Self-directed learning is considered to be a way of making learning fun rather than stressful or tedious. After all, you can choose what you wish to study and ensure that your learning aligns with your interests and goals. You can also figure out a learning schedule that is the most productive for you and assess what kind of support or practice your need to sharpen your learning. Yet, if most of your learning has been driven (or perhaps, micromanaged) by an external source, it can be hard to understand how you can make the most of self-directed learning.
Here are some ways you can make your self-directed learning more effective:
Cultivate intrinsic motivation
Often, our academic goals are connected to an extrinsic motivator - you may want to learn a particular topic well, for instance, to ace an exam rather than learning it just because, something that can be quite central to self-directed learning.
Though this may sound counterintuitive, you can learn how to spark intrinsic motivation - how to spark genuine interest in learning. For example, letting go of fear as a source of motivation may be beneficial; dwelling on the possibility of failure every time you approach learning could mean that you aren't in the right space for exploring anything about a specific topic that you might have otherwise found engaging.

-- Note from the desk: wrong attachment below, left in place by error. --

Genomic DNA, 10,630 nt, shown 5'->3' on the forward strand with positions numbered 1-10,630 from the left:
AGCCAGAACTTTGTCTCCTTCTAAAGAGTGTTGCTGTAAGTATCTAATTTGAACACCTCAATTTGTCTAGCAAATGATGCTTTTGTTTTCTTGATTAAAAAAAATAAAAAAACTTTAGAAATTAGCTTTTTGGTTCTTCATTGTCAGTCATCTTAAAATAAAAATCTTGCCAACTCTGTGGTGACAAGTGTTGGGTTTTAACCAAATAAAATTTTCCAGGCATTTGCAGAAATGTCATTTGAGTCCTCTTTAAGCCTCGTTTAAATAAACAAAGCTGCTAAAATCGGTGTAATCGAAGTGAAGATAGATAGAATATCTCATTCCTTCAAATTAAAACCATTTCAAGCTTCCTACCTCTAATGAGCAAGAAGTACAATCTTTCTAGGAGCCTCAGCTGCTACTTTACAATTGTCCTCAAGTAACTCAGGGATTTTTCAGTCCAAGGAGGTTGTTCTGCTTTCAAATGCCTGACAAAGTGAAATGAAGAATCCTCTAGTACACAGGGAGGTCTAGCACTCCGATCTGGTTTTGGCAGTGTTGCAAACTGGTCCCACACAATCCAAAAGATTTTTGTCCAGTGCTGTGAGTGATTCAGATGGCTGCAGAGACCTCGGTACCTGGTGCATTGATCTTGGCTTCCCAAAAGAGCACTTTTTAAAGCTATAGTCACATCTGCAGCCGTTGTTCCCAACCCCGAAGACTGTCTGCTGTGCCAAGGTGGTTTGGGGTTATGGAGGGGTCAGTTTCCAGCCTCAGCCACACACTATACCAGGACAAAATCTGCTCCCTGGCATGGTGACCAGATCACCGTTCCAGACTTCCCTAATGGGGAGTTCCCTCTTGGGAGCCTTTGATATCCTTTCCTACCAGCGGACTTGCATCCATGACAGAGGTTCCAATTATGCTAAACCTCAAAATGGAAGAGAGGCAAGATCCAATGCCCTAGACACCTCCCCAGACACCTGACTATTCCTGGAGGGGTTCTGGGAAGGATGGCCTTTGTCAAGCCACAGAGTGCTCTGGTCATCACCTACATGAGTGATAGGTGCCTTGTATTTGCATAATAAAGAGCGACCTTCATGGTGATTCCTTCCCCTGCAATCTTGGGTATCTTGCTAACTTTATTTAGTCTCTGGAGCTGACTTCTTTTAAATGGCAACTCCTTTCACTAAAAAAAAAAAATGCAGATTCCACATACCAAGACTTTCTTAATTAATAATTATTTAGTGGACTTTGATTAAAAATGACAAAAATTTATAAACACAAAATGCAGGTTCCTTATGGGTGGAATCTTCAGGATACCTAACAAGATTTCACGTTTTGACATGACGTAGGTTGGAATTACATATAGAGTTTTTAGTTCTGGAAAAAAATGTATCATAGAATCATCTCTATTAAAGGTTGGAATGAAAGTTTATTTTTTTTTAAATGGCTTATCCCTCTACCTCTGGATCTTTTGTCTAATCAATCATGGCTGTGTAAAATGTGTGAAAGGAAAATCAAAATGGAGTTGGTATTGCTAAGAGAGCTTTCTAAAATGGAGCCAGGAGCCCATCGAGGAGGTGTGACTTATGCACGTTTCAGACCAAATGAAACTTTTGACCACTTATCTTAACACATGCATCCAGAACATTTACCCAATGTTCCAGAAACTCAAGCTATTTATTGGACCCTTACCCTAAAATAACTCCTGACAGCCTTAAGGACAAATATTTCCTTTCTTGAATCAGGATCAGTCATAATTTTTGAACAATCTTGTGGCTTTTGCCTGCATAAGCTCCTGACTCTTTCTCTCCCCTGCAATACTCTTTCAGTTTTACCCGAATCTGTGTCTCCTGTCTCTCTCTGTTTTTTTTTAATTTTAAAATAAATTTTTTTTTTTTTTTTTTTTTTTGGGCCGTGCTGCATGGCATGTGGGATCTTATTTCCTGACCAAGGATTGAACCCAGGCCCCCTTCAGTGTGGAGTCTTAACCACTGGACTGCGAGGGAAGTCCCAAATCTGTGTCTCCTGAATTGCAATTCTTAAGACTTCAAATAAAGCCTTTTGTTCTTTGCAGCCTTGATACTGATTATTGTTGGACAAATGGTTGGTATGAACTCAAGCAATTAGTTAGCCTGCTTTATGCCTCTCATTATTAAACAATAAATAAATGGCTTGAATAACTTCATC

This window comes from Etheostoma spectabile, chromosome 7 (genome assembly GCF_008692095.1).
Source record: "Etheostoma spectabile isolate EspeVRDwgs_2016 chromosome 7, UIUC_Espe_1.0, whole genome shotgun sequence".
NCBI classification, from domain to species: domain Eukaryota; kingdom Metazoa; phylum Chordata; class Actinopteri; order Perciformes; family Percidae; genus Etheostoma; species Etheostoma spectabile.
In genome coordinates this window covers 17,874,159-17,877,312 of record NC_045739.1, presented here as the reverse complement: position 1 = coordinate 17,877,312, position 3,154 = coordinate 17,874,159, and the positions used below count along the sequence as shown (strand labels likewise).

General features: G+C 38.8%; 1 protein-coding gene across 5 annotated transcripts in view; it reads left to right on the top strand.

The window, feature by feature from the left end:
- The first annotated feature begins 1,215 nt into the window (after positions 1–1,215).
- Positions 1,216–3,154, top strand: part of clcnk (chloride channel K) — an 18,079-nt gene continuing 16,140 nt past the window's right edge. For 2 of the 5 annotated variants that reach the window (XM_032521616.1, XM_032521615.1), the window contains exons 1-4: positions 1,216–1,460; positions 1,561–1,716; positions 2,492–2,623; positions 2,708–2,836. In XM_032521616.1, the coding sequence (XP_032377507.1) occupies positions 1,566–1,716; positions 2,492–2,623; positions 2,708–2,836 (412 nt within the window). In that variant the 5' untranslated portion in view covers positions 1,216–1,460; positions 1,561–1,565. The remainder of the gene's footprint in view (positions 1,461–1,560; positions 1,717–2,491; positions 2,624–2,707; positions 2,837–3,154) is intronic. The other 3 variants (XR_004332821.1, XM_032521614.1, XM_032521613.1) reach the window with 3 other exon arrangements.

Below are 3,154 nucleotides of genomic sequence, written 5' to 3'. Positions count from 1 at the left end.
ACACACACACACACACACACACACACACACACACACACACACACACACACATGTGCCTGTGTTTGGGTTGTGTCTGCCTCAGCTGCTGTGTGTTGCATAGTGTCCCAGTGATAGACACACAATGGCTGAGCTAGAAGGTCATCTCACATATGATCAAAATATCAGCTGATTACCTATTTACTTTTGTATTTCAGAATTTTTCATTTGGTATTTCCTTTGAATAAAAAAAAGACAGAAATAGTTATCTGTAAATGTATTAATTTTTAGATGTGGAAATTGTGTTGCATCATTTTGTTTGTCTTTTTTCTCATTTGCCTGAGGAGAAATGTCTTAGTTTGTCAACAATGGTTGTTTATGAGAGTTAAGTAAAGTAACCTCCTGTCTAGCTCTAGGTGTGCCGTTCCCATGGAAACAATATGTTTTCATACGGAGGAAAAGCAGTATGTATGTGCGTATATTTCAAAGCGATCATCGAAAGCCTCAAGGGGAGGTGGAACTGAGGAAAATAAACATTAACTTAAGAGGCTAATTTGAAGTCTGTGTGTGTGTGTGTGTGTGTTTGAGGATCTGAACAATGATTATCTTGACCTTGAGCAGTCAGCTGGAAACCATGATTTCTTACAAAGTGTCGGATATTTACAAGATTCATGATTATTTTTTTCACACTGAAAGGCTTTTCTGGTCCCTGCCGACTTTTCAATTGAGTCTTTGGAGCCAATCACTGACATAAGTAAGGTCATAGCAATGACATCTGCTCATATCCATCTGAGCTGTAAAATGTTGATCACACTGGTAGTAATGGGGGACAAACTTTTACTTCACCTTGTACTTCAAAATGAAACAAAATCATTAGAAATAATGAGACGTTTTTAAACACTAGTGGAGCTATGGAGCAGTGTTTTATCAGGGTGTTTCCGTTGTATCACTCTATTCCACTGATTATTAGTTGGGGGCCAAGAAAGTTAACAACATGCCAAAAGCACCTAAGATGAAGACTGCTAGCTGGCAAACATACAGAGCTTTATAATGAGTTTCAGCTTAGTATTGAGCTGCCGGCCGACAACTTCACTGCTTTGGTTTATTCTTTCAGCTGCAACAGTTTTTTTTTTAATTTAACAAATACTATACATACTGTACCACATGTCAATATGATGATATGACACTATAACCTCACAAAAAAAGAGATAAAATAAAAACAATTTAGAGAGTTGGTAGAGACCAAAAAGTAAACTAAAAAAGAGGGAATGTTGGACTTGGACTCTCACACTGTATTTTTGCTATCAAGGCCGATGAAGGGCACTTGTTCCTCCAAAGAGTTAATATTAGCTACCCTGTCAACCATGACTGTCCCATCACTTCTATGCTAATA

You can find more ways to cultivate intrinsic motivation here.
Try to set realistic goals
Have you ever created a to-do list planning out your entire day, ultimately barely achieving anything you wanted? What if this is not a one-off moment but a repeating trend? In many instances, this could simply be a result of expecting too much from yourself.
Trying to have a realistic framework can help you derive greater value from your self-directed learning rather than constantly feeling like you aren't being productive enough due to not incorporating your capacity and external needs in your schedule.
Understand your learning approach
You may not enjoy a particular common learning style or find it useful. For instance, many people consider verbalizing their learning beneficial; this method helps them distinguish what they have taken away from what they thought they learned and make their comprehension more concrete. Some people, however, may find this to be daunting and may prefer a form of learning that doesn't involve such interaction.
Experiment with different learning styles, see what works the best for you, and make them a part of your self-directed learning.